Who wants to be a tech entrepreneur?

Cambodia’s online marketplace may lack the sophistication of its Asean neighbours for now, but the scenario could look very different in the next few years. Penang Monthly met up with some wannabe tech entrepreneurs at the second annual Startup Weekend Cambodia.

Michael was very nervous. There was only an hour left before he had to present his project and he hadn’t finished preparing. Worse still, his total time for the presentation had gone way past the allotted 10 minutes. "You spent too much time on the beginning. Try cutting down the part about the size of the language learning market," I suggested to him. His team, “100Words”, was building a language acquisition web and mobile application based on the 100 most commonly used words in English.

The “100Words” team was one of nine competing at the second annual Startup Weekend Cambodia. This is a 54-hour weekend event where programmers, designers and entrepreneurs come together to launch startups. The event has so far been held across 335 cities in 95 countries.

I participated in my first Startup Weekend in Singapore just four months back. Our team was “StarCall”, which let fans bid for a chance to video-call their favourite celebrity. We came in second place. This time around, I was invited to Cambodia as a mentor to help participants throughout the weekend.

Darren Jensen, the local organiser of Startup Weekend Cambodia.

The team leader of “DressFuture” showing off his business model.

I arrived on a sunny Saturday afternoon at the venue – Yellow Tower, located across the river and on the quieter side of Phnom Penh. Teams were already formed and had started working on their ideas. I toured around introducing myself to the teams and learned about their ideas.

One of the teams presented the "Student Tracker", a student attendance notification app for teachers and parents. The team leader of “Student Tracker” told me his little story about how the idea was born: "I remembered when I was small, I skipped school for an entire month. When my dad found out later, he beat me up. But since he only found out only at the end of the month, I couldn’t catch up on my schoolwork after I got back. With ‘Student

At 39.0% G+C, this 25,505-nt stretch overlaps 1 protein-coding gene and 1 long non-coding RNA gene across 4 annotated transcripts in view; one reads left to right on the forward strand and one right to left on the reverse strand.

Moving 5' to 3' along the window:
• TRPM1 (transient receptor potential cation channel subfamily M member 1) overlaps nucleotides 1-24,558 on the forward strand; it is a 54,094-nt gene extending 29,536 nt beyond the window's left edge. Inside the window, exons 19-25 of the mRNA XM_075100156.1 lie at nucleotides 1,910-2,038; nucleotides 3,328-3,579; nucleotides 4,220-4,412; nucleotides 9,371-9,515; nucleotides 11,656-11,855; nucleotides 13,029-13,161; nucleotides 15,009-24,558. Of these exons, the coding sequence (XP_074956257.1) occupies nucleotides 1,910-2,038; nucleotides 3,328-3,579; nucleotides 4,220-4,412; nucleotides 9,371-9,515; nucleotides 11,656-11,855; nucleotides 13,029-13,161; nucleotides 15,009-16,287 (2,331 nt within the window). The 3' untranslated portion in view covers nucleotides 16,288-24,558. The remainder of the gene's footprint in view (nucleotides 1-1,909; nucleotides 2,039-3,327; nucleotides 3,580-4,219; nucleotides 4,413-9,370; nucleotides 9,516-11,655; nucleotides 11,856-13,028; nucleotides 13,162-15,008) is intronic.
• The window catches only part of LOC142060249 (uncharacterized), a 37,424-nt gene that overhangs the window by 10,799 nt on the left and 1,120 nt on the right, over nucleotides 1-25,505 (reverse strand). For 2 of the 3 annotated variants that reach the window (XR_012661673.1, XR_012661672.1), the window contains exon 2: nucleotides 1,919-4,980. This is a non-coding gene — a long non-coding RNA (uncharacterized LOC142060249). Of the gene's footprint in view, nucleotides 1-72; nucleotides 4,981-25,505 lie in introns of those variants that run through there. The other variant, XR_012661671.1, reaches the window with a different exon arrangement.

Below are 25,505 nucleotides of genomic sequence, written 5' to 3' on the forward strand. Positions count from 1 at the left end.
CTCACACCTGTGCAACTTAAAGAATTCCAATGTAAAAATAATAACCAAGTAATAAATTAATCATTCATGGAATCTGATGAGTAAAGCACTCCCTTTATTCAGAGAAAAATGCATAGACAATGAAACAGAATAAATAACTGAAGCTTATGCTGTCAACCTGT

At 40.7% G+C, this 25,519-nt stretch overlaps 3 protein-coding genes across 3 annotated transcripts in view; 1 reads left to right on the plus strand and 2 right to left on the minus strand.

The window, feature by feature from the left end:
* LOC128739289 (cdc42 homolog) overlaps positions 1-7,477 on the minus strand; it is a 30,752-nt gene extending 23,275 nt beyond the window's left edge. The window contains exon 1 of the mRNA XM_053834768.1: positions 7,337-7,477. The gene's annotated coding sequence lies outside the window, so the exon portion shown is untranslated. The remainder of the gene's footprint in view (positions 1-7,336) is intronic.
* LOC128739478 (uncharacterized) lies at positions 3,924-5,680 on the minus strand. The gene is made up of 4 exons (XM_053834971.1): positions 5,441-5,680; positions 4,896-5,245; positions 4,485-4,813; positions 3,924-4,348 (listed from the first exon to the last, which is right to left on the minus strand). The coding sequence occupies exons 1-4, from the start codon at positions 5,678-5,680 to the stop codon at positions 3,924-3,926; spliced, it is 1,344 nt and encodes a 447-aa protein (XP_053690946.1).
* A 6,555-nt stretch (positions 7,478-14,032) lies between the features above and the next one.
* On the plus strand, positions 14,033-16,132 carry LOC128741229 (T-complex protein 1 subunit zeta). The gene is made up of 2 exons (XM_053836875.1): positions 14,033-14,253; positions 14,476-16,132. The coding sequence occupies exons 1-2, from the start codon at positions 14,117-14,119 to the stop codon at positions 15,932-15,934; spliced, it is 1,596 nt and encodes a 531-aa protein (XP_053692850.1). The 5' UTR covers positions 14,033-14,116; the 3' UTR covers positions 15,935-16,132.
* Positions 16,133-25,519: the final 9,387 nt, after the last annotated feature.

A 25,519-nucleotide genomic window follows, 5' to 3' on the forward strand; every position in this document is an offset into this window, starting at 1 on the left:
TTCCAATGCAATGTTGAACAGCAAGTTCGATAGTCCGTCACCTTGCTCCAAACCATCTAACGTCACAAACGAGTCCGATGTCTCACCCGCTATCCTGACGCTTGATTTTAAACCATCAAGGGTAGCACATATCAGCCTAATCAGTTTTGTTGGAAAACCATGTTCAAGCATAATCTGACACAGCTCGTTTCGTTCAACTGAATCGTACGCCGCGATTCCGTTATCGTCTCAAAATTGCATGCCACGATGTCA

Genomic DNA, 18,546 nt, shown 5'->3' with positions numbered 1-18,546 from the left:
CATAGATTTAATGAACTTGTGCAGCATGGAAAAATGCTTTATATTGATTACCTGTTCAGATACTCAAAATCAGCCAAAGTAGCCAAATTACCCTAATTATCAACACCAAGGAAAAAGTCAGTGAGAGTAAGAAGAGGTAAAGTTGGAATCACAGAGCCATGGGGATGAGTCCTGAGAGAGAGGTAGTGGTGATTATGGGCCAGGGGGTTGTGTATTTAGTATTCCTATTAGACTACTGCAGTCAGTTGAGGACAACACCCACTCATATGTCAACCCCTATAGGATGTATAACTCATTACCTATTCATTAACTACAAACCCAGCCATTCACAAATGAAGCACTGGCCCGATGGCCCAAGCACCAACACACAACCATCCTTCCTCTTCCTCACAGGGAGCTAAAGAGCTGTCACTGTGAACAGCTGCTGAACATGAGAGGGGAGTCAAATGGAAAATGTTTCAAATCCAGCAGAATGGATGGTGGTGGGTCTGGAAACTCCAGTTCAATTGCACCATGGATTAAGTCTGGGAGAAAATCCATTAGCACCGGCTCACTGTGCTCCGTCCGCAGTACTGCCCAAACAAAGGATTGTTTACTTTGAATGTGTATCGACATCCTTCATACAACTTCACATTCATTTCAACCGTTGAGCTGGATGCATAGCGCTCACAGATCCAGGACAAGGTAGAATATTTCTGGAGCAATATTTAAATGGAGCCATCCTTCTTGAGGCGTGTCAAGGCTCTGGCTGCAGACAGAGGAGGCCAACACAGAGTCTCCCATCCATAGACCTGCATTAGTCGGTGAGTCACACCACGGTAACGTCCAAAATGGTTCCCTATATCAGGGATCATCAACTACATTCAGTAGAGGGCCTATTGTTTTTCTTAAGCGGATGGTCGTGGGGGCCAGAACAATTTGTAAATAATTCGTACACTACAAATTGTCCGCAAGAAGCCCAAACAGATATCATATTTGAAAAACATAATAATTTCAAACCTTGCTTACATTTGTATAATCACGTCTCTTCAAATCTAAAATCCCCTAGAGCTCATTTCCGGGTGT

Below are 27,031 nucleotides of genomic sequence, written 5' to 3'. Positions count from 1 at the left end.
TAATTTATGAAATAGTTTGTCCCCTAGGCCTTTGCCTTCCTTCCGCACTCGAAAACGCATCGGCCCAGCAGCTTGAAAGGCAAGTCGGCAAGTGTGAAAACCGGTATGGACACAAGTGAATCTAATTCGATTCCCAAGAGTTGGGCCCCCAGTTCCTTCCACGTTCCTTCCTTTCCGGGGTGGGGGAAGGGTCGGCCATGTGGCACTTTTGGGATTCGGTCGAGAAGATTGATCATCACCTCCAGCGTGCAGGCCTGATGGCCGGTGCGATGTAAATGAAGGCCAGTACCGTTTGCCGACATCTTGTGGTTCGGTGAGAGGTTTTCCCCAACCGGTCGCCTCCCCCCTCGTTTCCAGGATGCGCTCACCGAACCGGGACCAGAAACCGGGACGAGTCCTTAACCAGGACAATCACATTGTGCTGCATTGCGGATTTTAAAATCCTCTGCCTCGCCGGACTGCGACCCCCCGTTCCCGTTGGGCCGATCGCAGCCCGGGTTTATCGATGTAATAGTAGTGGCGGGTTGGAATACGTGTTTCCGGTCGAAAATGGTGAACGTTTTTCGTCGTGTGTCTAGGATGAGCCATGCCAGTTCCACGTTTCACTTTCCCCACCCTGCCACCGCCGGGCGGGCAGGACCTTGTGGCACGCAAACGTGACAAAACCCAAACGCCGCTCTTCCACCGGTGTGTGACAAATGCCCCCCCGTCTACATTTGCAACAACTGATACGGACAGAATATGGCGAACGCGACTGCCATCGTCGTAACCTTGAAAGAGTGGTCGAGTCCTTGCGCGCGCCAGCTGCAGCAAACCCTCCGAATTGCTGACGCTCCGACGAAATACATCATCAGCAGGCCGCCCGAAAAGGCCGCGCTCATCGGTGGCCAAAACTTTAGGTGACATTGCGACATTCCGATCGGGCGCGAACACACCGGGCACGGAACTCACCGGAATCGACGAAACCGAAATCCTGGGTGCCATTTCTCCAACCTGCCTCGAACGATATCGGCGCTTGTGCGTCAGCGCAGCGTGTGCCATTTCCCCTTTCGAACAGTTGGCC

Tracker’, this problem is solved since the parents know immediately if their children skip class.” I thought it was a good problem to solve, but the key would be whether their customers would pay to use it. “You need to do some market validation,” I suggested. They told me that they would be calling schools and teachers within their network as a start.

"With ‘100Words’, you can learn any language in a month," Michael (whom I mentioned earlier) pitched his idea to me. I asked him how his app was different from thousands of language learning apps out there. "It's very simple. Just 100 words to get you started. And Tim Ferris uses it." Tim Ferris, the author of The Four Hour Work Week, has a huge cult following on his blog, where he discusses a range of topics from hacking to learning languages. "Very cool. How are you going to build this?" I asked. "We don't know. Our programmer didn't show up today," Michael frowned.

“Most of the people I met wanted to learn something. At the same time, they also have something to teach,” Saamnang from team “TeachMate” told me. His team wanted to build a learning and teaching community on the internet. “Have you heard of ‘SkillShare’?” I mentioned a website which had a similar idea and which had already gained traction in the US. Saamnang told me he had never heard of it but would look into it.

The next team I met was made up of three fashion college students. Their idea was “DressFuture”, a fashion design community that lets anyone create their own designs easily through mobile apps. Despite them being the youngest team in the event, I thought their idea was the most ambitious. I cringed when they showed me their business model, in which they would try to get manufacturers, clothing factories, retail outlets, brands and consumers to work together in harmony. “You have to get rid of the gatekeepers and middlemen!” I also suggested the idea of letting users order their customised fashion designs directly from the clothing factories.